6) Ongoing Coaching from Translation Quality Advisor: A series of web‐based and offline tools are used to help insure the accuracy, clarity, naturalness and acceptability of Scripture. Throughout the checking process each language coordinator that leads a translation team has frequent access to full‐time Translation Mentors who, in turn, have remote access to translation quality advisors.

7) Movement Church Leadership Evaluation: Once the texts have been assessed, evaluated, edited and checked by the local church network, the community and approved by the Translation Mentors, the drafts are forwarded for final evaluation by the larger church leadership in the CPM.

Scripture Impact

  • A) Commitment to completion, distribution and use ofthe Scriptures is critical.
  • B) Capacity: Priority is given to CPMs because they have greater maturity and capacity to complete the translation and effectively use it.
  • C) Bridging: Obviously, producing a translation that can be a bridge to help translation in other related languages or major dialects will increase potential Scripture Impact.
  • D) Translation Team Discipleship: The initial Scripture impact begins to happen with those on the translation team as they learn and apply God’s Word more deeply in their lives.
  • E) Discipleship: A second avenue of Scripture impact is in the lives of the believers helping at this stage who are deepened in their understanding and application of Scripture by testing and using biblical passages in discipleship processes.
  • F) Evangelism: A third avenue of Scripture impact comes by asking local nonbelievers to help in checking whether these translated passages are understandable. This is an effective way of sharing the gospel with family and friends. Often it is during this time of asking nonbelievers to participate (with caution) that the heart of the nonbeliever is softened and turned toward the gospel. Some come to faith just reading the Word of God.
  • G) Distribution: The next phase is to distribute the Word of God for ongoing discipleship and evangelism. Dependent on the circumstance of the local churches, distribution may be through print- on-demand and/or digitally through microSD cards, audio devices, Bluetooth, off-internet local Wifi devices such as Lightstream, etc.
  • H) Fruit Measurement: We know the Word of God will not return void, so measuring the impact in lives is a critical and often overlooked aspect of Scripture translation and use. Measurement of the increase in both quantity (number of new churches and disciples) and quality (discipleship metrics of transformed lives and communities) are the necessary final piece in measuring Scripture Impact.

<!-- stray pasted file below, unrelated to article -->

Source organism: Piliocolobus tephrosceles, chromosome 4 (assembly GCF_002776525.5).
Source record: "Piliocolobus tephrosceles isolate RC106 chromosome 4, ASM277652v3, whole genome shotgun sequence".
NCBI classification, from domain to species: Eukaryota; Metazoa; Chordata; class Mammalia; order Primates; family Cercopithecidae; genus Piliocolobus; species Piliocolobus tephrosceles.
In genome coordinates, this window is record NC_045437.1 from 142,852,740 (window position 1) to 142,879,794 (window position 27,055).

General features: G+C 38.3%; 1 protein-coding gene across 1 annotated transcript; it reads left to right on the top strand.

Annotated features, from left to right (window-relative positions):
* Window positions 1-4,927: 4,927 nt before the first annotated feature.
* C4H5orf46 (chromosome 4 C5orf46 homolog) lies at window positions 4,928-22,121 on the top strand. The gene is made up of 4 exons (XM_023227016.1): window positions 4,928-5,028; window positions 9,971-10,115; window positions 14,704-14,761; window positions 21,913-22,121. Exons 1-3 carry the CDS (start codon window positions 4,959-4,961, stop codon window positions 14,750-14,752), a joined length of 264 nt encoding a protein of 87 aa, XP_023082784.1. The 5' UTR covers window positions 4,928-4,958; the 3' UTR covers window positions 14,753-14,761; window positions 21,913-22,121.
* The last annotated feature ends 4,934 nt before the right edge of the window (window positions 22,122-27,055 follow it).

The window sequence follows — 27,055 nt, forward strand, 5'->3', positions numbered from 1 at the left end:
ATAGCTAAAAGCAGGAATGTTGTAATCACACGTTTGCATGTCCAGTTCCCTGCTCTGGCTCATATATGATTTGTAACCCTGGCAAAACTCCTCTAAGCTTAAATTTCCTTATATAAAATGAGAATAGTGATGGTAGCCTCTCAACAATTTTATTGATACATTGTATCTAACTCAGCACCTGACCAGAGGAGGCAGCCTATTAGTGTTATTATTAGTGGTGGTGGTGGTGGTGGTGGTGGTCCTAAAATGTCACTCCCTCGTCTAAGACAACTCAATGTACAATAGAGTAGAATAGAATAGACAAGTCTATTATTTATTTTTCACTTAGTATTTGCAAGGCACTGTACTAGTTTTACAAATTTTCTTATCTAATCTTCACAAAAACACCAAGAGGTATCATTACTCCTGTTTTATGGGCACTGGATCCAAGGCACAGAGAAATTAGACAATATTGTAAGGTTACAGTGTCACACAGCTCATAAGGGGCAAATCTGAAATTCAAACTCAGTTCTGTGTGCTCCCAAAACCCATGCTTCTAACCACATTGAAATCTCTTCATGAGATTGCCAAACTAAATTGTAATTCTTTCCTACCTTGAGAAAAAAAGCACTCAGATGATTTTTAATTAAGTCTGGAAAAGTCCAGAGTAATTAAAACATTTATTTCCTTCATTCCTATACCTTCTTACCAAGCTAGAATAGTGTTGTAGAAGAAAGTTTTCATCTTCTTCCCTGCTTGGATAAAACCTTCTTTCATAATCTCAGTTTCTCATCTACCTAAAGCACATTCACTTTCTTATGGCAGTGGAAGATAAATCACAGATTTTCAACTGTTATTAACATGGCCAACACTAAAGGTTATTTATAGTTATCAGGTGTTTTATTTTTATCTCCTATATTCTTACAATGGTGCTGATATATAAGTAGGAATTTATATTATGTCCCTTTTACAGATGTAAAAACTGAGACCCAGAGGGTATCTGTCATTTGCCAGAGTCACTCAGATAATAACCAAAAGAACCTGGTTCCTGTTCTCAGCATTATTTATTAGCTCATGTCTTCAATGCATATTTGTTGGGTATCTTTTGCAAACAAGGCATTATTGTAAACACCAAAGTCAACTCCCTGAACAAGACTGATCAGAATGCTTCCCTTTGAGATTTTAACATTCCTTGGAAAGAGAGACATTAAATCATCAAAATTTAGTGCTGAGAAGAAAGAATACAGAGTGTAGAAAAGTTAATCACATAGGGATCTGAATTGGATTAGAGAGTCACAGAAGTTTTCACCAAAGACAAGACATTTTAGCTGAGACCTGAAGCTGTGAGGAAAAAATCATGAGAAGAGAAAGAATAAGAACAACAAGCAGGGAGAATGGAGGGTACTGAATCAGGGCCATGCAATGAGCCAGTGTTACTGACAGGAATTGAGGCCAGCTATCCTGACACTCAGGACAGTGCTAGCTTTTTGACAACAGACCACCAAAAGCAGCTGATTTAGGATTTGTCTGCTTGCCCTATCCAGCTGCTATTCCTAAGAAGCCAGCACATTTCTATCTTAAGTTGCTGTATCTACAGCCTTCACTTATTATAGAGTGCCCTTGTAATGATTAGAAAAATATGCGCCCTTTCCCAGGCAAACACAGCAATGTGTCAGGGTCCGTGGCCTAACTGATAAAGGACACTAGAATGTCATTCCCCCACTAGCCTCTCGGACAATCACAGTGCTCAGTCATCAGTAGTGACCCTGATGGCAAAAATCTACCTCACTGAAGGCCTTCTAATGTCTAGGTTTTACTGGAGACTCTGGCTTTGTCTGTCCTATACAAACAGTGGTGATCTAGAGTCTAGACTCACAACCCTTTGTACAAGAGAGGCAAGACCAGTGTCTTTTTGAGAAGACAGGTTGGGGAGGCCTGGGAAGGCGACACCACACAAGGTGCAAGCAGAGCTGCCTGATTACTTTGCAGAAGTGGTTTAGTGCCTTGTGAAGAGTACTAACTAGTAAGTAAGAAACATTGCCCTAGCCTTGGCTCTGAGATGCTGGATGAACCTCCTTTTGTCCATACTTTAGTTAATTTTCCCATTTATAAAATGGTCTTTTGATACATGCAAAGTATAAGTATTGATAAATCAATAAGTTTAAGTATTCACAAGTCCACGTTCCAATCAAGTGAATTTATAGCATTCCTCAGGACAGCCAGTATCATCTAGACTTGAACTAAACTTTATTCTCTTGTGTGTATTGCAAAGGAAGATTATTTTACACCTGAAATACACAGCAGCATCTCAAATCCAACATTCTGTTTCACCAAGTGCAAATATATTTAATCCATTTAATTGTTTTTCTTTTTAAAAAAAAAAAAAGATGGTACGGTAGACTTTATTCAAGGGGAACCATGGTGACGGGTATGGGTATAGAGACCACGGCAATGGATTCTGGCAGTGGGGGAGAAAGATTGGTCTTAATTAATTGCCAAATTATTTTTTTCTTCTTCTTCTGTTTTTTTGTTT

• I) Ownership: By involving at least several hundred people in translating and checking the translation, the community has a strong sense of ownership which will only increase their respect for and use of the Bible.

 

In conclusion, many of the languages included in the “Last Mile” in Bible translation involve some difficulties and dangers that we cannot overcome with the traditional translation processes that God has used so effectively in the past and continues to use today. The inability of outside translators to gain access and the persecution and dangers faced from opponents of the gospel mean that the Bible will not be translated into these languages unless we find new pathways.

It is exactly these high-persecution areas that most desperately need the Bible in their own language. Church history tells us that the Bible in a heart language is not necessary for initial evangelism and discipleship. However, the Bible in a heart language is one crucial factor for surviving and enduring persecution. One example is the longstanding survival of the church in Egypt and Ethiopia compared to the rapid demise of the Church in North Africa after the assault of Islam. A primary reason for this is that Egypt and Ethiopia had the Bible in local languages, while the church of North Africa had the Bible in Latin spoken only by the elites.

God is not surprised by these challenges. God in His wisdom has used existing trade language Bible translations to begin multiplying disciples and churches in many of these “last mile” Bible-less languages. These disciples are positioned inside these language communities and are willing to face life-threatening risks in translation because they deeply yearn to provide the Bible to both the believers and the lost in their own heart language. Additionally, God has allowed us to live in a day where we can strengthen and support those who risk so much by training and using the latest technological breakthrough for translation.

As has been seen, this seven-step translation process not only assures a quality translation but also assures Scriptural impact during and after the translation process. As we observe how the Holy Spirit has already used this process, we can trust and work and pray to see many more translations done until in our generation there are no more Bible-less languages. God is giving us the opportunity to see the world full of God’s glory, but it is a day that challenges us to trust and rely on Him as never before!